SCM lessons learnt
SCM programme proved far more complex than originally envisaged. Time frames were restricted, and there were governance issues. Other lessons were the longer than planned procurement and contract negotiation processes, lack of sufficient capacity in key stakeholders, mutual understanding between different stakeholders of respective limitations and requirements, and readiness and change management issues in lead sites. (slide 17)

Human resource management
Human resource management scope

(See slide 19)

HRM status
(See slide 20)

HRM status: key development activities
(See slide 21)

IFMD conclusion and way forward
Execute various audits to establish accurate status quo and identify project risks; establish a project management office within National Treasury; review and update all user requirements (including infrastructure); evaluate and decide on the appropriateness of the solutions acquired; determine new and realistic time lines for deliverables and implementation (rollout strategy); review the concept of lead site testing; and 'quick wins' on the legacy system.
(slide 22)

Mr Sass commented that it was clear that one had underestimated the complexity of what a system such as IFMS entailed. There were many systems that needed to be integrated into one another. However, these issues had been considered and one now thought it possible to move forward.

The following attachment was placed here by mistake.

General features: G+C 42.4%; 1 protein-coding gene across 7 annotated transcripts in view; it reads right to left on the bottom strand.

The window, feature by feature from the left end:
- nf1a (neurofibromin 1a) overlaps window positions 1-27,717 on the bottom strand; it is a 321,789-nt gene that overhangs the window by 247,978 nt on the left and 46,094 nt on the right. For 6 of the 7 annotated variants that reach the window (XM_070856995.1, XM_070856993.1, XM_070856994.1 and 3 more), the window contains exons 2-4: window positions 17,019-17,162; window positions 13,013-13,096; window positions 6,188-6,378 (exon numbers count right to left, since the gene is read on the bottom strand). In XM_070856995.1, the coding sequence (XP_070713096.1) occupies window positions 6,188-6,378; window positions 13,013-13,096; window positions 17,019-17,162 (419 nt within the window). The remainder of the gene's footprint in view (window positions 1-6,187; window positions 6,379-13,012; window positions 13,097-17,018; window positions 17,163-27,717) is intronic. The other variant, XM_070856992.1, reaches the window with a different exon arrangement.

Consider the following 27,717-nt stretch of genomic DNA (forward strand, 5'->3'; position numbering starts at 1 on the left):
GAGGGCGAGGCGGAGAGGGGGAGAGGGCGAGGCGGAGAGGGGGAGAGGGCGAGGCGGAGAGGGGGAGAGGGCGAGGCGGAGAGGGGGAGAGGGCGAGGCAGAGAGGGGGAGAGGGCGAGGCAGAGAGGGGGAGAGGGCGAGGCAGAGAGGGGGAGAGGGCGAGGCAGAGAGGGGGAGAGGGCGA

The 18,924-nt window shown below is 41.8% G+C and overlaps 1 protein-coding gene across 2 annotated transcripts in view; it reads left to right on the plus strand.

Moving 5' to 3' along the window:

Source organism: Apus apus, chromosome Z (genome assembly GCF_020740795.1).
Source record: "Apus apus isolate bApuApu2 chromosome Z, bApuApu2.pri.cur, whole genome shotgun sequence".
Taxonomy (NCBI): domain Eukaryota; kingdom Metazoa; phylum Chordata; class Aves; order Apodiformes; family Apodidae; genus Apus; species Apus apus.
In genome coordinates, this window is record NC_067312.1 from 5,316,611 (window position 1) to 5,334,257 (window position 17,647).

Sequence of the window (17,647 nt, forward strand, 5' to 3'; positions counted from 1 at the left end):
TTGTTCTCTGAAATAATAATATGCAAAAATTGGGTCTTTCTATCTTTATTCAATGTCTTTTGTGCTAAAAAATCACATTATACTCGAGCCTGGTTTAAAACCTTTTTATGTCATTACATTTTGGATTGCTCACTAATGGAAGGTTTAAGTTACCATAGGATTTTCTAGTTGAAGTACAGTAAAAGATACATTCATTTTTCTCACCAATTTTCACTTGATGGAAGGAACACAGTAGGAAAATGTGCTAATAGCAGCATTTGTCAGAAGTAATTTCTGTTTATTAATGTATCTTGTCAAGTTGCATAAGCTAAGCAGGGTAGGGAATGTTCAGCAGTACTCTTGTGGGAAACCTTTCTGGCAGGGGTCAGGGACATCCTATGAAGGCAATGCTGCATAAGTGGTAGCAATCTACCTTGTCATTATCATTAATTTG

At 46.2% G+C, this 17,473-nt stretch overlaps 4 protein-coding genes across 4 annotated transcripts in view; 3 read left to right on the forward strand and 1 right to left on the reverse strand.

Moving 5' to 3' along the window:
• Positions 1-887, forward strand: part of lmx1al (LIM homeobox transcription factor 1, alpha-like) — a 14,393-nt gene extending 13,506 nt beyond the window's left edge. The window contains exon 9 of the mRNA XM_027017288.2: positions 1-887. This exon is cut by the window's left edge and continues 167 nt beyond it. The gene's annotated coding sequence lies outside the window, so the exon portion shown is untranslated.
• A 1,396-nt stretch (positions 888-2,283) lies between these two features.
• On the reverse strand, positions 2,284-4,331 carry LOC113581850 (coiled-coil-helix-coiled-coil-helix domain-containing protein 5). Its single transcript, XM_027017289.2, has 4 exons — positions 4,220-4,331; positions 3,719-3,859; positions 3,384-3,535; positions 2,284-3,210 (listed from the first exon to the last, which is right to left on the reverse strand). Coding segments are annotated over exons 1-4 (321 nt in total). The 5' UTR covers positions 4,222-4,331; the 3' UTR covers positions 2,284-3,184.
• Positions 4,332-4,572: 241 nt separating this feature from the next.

Discussion
The Chairperson appreciated National Treasury's honesty in giving the true picture as a basis for discussion.

Mr Du Toit was worried about identity numbers and double identities. He asked if National Treasury had considered fingerprints and DNA as a means of identification to prevent determined people from circumventing the system.

Mr Du Toit said that hacking was a serious problem that needed to be addressed.

Mr Du Toit referred to slides 19 and following, on human resources. Would this be done on a single level? It would be complex to manage it from the top. It was necessary to be clear on how it would be done.

Mr Du Toit referred to 'suspended' slide 1. How would this be done? He looked at the oversight role. This Committee was at the national level of oversight. There were also provincial and local levels of oversight. He did not think oversight was being done properly at the local level. The central system of procurement might suggest a choice that would be called into question at the level of local government. This might be because the local government level was not on the same level of thought. Or it could be that the local government level had a real problem with the outcome. He suggested that in the new system, corruption did slip in and someone at local level or provincial level picked it up. Then there was a dispute and it became a political football – a political dispute around oversight.

Mr Marais said that the presentation had confirmed his concerns. National Treasury had an enormous challenge on its hands.

Mr Marais, from his perspective of having studied transport economics, asked if there was a fleet management system. Limpopo should not dictate to National Treasury that it did not want to use the vehicle identification number (VIN) system, as a bar code label could easily fall off or be removed. On the other hand the VIN number was specific to one engine. It would be wrong to change a huge system to accommodate a very doubtful province.